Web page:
Peebles Elementary hosts PBIS showcase NAES student starting Christmas Card project Try and tell them that nobody cares Senior Profile: Ethan Thompson 15-point lead vanishes, Hounds fall in season opener Deer Gun Season results down all across Ohio Hometown Christmas in Peebles rings in the holiday season Manchester Elementary receives 2016 Momentum Award Drug bust in West Union Stephen C Foster Donna Rivers WUES students perform as part of Honor Choir Ohio Brush Creek Canoe/Kayak access completed Hall of Fame Christmas in Portsmouth Thyme to trim the Christmas Tree Junior High Lady Hounds get season-opening sweep Lady Devils roll past Paint Valley in season opener Senior Profile: Jessica Johnson Michael E Roberts Sr Evelyn L Jones Thomas M Calvert Ryan, Sowards lead Lady Indians to easy win in season opener, 57-36 over Felicity Senior Profile: Wes Hayslip Justice off to hot start at VSU County boys’ squads on display in annual SHAC Preview Night ‘Operation Christmas Child’ collects 1,707 shoe boxes for needy children Two animal cruelty cases investigated in Adams County DP&L considers closing power-generating plants in county Holiday spirit makes an early appearance in Adams County Chester A Mann Jeffrey A Daley Sr Michael G Tincher DAR sponsors Good Citizen Award Ohio’s young hunters harvest nearly 6,000 deer during Youth Gun Season Senior Profile: Kayle Thomas Helen N Hiestand Rev Walter R Egnor Sr Betty Beam Jamie L Corrill Jeffrey L Heppard Edsel L Massey Jr It is time to stop and take time to give thanks on a special day Another year to be very thankful for Senior Profile: Savannah McCoy McCoy signs to continue golf career at SSU North Adams hosts SHAC Girls Preview DAR commemorates 50th anniversary of Vietnam War Historical Society honors veterans Star Wars routine leads Fancy Free Cloggers to ‘America’s Got Talent’ A Day at the Opera Eagle Creek draws community to Thanksgiving celebration Ward ekes out victory over Worley in county commissioner race Mary A Garman Ronald L Palmer Joseph S McClanahan II Emma O Hayslip Devils slip by Georgetown in Foundation Game Hupp, Hunter, Wolke named OSSCA Second Team All-State Senior Profile: Kain Turner Lady Devils romp in Foundation Game Oh, those aromas coming from Mom’s kitchen What Became My Biggest Project Deer gun season set to begin ‘Trees to Textbooks’ shares revenues with local schools and communities BREAKING NEWS Winchester’s Baxter wins Miss Ohio USA 2017 pageant Genny Elkins Pauline S Stevenson Donald E Lewis Sr Charlotte R Seaman Ruth Prater Bennie Skaggs Gertrude Swayne West Union High School hosts impressive Veterans Day ceremonies Peebles Elementary hosts ceremony to honor local veterans Duke Energy exits Killen and Stuart Plants GE Aviation hosts annual Veterans Day celebration Senior Profile: Logan Gordley Jeffrey A Brown Sr Peebles Library welcomes local author and survivor on Nov. 19 Homer C Eldridge Robert W Schomberg One Commissioner race too close to call in unofficial count Voters approve majority of county levies on Tuesday’s election ballot NAES Sixth Graders practice the democratic process Honoring one who gave the ‘last full measure of devotion’ Overcoming adversity, veteran of Iraq War opens local business Senior Profile: Ben Figgins Senior Profile: Macy Mullenix SHAC Basketball Previews are set for Nov. 18 and 25 Trio of local golfers finish careers with trip to the highest level of high school competition Peebles sophomore Jenny Seas finishes sixth in OHSAA state cross-country meet Upset win sends Trump to the White House ACRMC awarded plaque for 50 years of service Peebles Elementary releases Honor Roll for First Nine Week Grading Period BREAKING ELECTION NEWS! Senior Profile: Jordyn Kell Orlie H Kirker Military homecoming at NAES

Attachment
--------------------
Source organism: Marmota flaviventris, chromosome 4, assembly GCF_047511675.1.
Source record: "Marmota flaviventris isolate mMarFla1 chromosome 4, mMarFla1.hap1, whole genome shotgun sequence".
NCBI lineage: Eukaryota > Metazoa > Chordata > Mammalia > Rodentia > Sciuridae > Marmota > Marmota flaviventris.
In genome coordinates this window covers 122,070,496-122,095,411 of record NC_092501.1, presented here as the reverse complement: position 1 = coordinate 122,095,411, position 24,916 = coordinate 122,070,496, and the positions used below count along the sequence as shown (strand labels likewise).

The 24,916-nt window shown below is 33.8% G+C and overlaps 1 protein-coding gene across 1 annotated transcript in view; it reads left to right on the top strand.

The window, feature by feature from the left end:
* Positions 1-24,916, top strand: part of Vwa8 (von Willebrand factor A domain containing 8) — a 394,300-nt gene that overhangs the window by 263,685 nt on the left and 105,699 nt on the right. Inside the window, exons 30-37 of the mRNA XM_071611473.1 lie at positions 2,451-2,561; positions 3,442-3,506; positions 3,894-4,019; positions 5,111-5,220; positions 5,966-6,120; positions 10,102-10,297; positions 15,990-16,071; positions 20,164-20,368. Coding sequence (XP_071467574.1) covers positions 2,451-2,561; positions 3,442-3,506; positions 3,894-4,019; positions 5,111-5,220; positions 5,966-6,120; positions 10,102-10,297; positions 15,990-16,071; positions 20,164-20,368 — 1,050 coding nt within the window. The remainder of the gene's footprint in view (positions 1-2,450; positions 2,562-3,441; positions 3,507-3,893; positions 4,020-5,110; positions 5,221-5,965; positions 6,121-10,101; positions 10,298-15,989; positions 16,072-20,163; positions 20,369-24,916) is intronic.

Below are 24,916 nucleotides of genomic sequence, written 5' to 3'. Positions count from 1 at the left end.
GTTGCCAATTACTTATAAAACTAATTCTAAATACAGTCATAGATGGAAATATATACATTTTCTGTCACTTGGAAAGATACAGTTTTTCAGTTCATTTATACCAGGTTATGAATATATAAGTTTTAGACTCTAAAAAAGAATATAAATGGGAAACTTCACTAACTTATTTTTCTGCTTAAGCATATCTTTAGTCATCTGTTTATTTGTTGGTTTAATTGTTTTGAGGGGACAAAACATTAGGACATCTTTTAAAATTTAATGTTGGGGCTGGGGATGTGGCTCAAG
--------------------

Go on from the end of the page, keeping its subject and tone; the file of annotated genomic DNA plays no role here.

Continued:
Amy Queen featured in one-woman art show